Velpatasvir

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Velpatasvir
Velpatasvir.svg
Clinical data
Trade names Epclusa, Sofosvel, Velpanat (all in combination with sofosbuvir)
License data
Routes of
administration
Oral (tablets)
Legal status
Legal status
Pharmacokinetic data
Protein binding >99.5%
Metabolism Liver (CYP2B6, 2C8, 3A4)
Elimination half-life 15 hours
Excretion Feces (94%), urine (0.4%)[1]
Identifiers
CAS Number
PubChem CID
DrugBank
ChemSpider
UNII
KEGG
ChEBI
Chemical and physical data
Formula C49H54N8O8
Molar mass 883.02 g·mol−1
3D model (JSmol)

Velpatasvir is an NS5A inhibitor (by Gilead) which is used together with sofosbuvir in the treatment of hepatitis C infection of all six major genotypes.[2]

Side effects[edit]

Side effects in studies occurred with similar frequencies as in people treated with placebo.[3]

Interactions[edit]

Velpatasvir is both an inhibitor and a substrate of the transporter proteins P-glycoprotein (Pgp), ABCG2, OATP1B1 and OATP1B3. It is partly degraded by the liver enzymes CYP2B6, CYP2C8 and CYP3A4. Substances that are transported or inactivated by these proteins, or interfere with them, can interact with velpatasvir. In studies, this has been found for the HIV combination efavirenz/emtricitabine/tenofovir, which reduces the area under the curve (AUC) of velpatasvir by about 50%, and the CYP3A4 and Pgp inducer rifampicin, which reduces its AUC by about 80%, rendering it likely ineffective. Digoxin is eliminated by Pgp; its AUC is increased by about 30% in combination with velpatasvir and sofosbuvir (although it is not clear which of the two is responsible for this effect).[3]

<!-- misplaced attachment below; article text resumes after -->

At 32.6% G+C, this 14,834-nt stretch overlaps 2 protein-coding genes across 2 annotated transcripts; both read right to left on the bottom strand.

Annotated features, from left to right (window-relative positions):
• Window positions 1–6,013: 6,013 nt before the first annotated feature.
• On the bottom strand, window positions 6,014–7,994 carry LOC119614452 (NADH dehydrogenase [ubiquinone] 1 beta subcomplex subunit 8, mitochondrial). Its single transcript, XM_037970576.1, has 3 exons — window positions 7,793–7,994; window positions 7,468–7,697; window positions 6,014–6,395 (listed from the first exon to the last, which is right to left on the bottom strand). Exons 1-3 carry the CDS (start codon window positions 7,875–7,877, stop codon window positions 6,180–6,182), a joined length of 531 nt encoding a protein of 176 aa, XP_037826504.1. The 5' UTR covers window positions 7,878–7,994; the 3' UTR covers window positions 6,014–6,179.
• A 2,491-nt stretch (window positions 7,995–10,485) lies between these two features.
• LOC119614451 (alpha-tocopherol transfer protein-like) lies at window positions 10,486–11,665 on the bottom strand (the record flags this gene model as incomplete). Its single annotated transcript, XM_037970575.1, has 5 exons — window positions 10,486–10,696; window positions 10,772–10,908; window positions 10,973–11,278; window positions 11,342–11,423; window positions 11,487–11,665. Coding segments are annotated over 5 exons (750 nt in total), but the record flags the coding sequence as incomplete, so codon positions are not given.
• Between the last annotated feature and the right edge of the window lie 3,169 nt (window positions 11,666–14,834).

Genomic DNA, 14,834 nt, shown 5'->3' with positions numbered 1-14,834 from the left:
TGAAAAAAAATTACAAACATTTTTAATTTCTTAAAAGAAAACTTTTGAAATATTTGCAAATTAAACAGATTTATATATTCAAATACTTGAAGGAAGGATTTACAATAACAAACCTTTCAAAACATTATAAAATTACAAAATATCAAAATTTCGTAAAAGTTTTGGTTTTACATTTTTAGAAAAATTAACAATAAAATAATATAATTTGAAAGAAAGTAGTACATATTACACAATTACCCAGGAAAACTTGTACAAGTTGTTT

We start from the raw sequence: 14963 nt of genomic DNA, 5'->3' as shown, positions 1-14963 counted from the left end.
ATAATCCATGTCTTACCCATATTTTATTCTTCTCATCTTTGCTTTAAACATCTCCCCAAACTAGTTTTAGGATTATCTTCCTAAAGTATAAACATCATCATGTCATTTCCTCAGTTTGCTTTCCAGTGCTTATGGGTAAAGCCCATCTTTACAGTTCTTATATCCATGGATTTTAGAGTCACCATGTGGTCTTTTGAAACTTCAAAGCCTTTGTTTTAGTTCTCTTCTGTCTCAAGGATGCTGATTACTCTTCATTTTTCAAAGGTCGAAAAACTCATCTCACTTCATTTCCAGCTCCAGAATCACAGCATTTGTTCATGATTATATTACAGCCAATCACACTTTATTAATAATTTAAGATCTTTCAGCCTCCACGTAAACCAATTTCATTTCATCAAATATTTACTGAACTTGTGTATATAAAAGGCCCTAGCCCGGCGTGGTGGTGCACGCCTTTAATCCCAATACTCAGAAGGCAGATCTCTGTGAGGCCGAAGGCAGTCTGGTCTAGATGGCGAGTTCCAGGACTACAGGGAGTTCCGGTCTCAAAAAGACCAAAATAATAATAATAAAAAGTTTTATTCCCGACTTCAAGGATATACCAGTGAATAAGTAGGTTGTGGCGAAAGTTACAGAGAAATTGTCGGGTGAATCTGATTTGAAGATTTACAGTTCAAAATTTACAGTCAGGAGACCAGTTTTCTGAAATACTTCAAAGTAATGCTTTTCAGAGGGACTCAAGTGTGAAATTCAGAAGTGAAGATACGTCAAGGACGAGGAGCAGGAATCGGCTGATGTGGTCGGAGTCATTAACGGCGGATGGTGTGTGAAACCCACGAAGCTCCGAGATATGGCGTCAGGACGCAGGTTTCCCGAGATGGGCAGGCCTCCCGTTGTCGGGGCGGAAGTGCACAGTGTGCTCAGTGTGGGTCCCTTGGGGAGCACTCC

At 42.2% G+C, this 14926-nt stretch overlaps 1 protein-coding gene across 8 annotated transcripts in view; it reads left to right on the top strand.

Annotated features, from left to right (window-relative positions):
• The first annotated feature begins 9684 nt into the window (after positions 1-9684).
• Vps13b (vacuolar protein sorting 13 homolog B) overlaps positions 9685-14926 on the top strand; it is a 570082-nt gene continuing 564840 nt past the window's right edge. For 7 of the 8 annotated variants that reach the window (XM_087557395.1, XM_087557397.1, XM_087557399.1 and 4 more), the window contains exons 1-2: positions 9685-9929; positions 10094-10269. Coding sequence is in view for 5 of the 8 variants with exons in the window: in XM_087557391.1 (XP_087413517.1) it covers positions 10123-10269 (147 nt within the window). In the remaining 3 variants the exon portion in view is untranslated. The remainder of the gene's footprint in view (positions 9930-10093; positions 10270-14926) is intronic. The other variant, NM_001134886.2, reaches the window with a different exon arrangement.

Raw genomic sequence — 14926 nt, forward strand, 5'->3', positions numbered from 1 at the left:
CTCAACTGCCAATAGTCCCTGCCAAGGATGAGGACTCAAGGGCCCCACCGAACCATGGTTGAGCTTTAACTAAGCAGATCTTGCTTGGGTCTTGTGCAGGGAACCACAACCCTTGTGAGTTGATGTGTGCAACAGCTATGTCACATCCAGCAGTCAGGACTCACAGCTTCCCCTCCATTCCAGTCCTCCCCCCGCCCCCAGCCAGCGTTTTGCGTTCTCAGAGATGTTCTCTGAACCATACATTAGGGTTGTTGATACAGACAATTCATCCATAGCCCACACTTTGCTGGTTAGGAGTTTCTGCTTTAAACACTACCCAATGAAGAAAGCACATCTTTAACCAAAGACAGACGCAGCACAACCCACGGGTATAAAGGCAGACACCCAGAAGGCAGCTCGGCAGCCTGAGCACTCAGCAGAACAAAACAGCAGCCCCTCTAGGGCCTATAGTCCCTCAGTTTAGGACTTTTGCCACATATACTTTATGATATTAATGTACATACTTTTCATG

Substances that reduce gastric acid, such as antacids, H2 blockers, and proton pump inhibitors, reduce velpatasvir AUC by 20–40%.[3]

Pharmacology[edit]

Mechanism of action[edit]

The substance blocks NS5A, a protein necessary for hepatitis C virus replication and assembly.[3]

Pharmacokinetics[edit]

Velpatasvir reaches highest blood plasma levels three hours after oral intake together with sofosbuvir. Plasma protein binding is over 99.5%. It is slowly metabolised by the liver enzymes CYP2B6, CYP2C8 and CYP3A4. While monohydroxylated and demethylated metabolites have been identified in human blood plasma and faeces, over 98% of the circulating substance is velpatasvir itself.[3] 94% are excreted via the faeces, and only 0.4% via the urine.[1] Biological half-life is about 15 hours.[3]

See also[edit]

References[edit]

  1. ^ a b "Epclusa (sofosbuvir and velpatasvir) Tablets, for Oral Use. Full Prescribing Information" (PDF). Gilead Sciences, Inc. Foster City, CA 94404. Retrieved 1 August 2016. 
  2. ^ FDA Approves Epclusa, Drugs.com
  3. ^ a b c d e f Haberfeld, H, ed. (2016). Austria-Codex (in German). Vienna: Österreichischer Apothekerverlag. Epclusa 400 mg/100 mg Filmtabletten.